Much of the gridlock of climate diplomacy has been a result of the US and China disagreeing on an equitable distribution of responsibility for addressing climate mitigation. As such, the Paris Agreement represents considerable diplomatic efforts to overcome calcified negotiating positions between these major powers.

It is worth noting that Russia remains a UNSC wild card on climate change. Kyoto offered Russia an allocation far in excess of its post-Soviet needs and the recent Russian INDC voluntary pledge is to reduce carbon emission 30% below a 1990 baseline. A conservative assessment that they are currently at 35% below baseline suggests a weak commitment to mitigation.

However, Russian leadership in reducing the production of oil within the G-20 may become a necessary condition for similar coordination among OPEC states. Credible coordination of global production quotas is increasingly a high priority of Russian foreign policy, as it is for the future of the climate regime.

If the P-5 could agree on a suitable regulatory standard, obstacles to G-7 and NATO members accepting binding obligations would be greatly reduced. If the G-20 could be persuaded to voluntarily accept this proposed agreement, this would represent 76 percent of global carbon emissions and the combined market power of 85 percent of global GDP.

Forced to respond to an unanticipated climatic disaster the interests of the P-5 could align even further to initiate an institutional response to the crisis. Although doing so may stretch its delegatory powers, to increase the legitimacy of any UNSC climate legislation, it could, and perhaps should, create a Climate Court to address non-compliance within the post-Paris climate regime.

A UNSC-enforced Climate Court

Created by the UNSC, a legitimate and effective Climate Court would benefit from (1) compulsory jurisdiction; (2) a specialized judiciary able to digest complex scientific evidence and supported by issue-area expert advisors; and (3) legal standing for both state and non-state actors to challenge the non-compliance of state obligations.

  • Compulsory jurisdiction is rare in international law but in theory as the cost of legal obligations grow, so do incentives to shirk responsibility. States making good faith sacrifices to comply with specific obligations will only support strong enforcement mechanisms as long they see standards enforced on everyone. The UNSC has more tools than any other international institution to credibly ensure the enforcement of international legal obligations.
  • When environmental disputes arise, a scientifically literate judiciary is better able to weigh the importance of scientific evidence among competing factors: economic, human rights, security, etc… In the same way that complex biotechnology litigation requires very specific judicial expertise, so will transboundary climate disputes.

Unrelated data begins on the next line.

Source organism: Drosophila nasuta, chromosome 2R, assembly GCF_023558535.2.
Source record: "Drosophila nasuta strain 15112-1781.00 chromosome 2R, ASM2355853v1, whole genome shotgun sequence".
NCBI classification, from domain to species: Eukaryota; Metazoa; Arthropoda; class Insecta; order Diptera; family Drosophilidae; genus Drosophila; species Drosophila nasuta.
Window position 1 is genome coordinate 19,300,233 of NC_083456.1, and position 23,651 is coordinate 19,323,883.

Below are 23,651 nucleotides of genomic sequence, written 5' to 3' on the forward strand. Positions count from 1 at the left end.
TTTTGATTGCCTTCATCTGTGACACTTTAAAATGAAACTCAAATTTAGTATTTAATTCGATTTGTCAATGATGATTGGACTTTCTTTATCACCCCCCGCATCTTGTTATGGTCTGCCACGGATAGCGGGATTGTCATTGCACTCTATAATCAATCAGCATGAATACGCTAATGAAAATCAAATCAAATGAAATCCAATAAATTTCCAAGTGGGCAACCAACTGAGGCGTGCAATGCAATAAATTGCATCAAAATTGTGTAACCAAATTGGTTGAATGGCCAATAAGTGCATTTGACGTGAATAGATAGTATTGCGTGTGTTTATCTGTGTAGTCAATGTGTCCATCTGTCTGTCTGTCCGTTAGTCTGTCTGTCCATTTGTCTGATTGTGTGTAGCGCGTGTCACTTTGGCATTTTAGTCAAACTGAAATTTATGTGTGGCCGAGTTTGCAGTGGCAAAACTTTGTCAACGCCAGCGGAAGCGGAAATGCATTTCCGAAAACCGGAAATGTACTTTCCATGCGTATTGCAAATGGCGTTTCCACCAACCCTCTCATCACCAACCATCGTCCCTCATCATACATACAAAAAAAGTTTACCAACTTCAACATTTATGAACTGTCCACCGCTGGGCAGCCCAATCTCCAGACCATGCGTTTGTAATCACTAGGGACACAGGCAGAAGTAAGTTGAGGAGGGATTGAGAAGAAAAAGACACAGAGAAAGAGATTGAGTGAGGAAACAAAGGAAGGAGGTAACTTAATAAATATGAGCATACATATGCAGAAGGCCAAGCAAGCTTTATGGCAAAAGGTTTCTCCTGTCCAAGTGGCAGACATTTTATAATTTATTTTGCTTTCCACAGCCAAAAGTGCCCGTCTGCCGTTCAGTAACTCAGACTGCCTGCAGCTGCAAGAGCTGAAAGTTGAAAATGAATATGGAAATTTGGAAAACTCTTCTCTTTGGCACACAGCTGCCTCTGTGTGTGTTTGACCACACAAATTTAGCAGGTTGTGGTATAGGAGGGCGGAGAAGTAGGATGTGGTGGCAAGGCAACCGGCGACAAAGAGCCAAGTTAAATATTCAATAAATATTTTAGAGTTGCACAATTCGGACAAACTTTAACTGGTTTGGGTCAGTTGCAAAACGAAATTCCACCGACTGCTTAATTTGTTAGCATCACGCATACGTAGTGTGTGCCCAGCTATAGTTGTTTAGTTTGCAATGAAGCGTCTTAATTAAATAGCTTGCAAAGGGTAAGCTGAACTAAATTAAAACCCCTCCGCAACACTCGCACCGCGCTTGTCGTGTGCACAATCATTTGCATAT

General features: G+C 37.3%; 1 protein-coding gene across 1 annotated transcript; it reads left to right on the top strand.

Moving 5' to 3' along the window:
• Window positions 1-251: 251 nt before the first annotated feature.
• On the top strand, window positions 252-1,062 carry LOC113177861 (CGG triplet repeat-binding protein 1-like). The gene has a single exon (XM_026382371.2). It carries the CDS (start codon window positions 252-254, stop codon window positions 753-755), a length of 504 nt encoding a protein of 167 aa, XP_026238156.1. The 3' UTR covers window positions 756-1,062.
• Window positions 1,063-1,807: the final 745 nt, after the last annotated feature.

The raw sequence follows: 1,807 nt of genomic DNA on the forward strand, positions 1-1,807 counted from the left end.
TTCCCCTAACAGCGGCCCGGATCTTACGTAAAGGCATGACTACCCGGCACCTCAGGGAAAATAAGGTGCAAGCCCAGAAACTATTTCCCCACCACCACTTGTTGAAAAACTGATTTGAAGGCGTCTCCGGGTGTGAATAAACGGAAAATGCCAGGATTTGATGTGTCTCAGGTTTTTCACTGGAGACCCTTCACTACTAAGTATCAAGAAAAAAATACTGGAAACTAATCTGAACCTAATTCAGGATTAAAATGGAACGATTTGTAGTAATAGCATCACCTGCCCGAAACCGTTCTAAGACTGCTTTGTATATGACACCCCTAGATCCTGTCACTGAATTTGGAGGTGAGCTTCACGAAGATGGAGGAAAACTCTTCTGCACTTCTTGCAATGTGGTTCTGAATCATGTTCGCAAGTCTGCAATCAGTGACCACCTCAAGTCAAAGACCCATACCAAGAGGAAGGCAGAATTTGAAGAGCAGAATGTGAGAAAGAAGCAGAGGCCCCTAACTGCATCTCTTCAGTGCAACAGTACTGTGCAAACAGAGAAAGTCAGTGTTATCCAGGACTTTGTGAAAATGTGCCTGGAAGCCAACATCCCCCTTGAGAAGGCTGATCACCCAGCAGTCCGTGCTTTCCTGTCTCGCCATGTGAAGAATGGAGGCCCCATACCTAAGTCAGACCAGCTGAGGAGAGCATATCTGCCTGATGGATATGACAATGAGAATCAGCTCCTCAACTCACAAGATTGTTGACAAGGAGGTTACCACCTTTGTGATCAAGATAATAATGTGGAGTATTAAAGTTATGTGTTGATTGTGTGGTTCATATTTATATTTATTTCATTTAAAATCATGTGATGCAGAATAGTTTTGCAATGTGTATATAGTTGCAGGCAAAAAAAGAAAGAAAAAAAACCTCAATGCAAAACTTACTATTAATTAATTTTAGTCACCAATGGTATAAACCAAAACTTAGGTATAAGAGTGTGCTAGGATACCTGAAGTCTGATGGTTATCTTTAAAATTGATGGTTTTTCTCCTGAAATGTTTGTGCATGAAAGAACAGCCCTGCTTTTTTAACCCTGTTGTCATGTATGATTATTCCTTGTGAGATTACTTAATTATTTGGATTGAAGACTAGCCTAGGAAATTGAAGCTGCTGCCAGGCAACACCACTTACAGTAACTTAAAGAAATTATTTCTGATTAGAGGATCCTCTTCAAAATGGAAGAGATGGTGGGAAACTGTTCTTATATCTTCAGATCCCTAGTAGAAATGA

• Regarding standing, the potential fallout from a weaker state pursuing litigation against a great power is significant. Allowing non-state actors standing to bring cases before an international court begins to address this problem, as long as there are minimum thresholds to prevent spurious litigation. Moreover, this “access to justice” approach supports the concept of erga omnes obligations (“owed to all”). If all states have clear, specific, and actionable climate obligations, litigation needn’t be bilateral. Each state’s responsibility is owed to the international community.

Judicial determinations of willful non-compliance would be enforced by the UNSC acting in the interests of the international community to address a collective threat to international peace and security.


Historically, mirroring the firewall between developed and developing states in the UNFCCC negotiations, there has been considerable resistance within the P-5 to using the power of the UNSC to securitize the climate regime. However, with increasing recognition of climate change as a significant human and systemic security threat multiplier, the likelihood of UNSC intervention in the enforcement of the climate regime may now be moving from impossibility to inevitability. The increased alignment within the P-5, as reflected in the Paris Agreement, may represent a clearer path to the UNSC acting as a climate legislator and creating a corresponding Climate Court.

The Paris Agreement, in other words, may have broken the UNSC climate firewall.

Murray Carroll is a co-founder and director of the International Court for the Environment Coalition. He has a law degree from the London School of Economics, and is a graduate student of international relations at Harvard University and international law at the University of London. Responsibility for the views expressed in this commentary rest exclusively with the author. An expanded version of this commentary is available in the latest issue of the Journal of Energy and Natural Resources Law.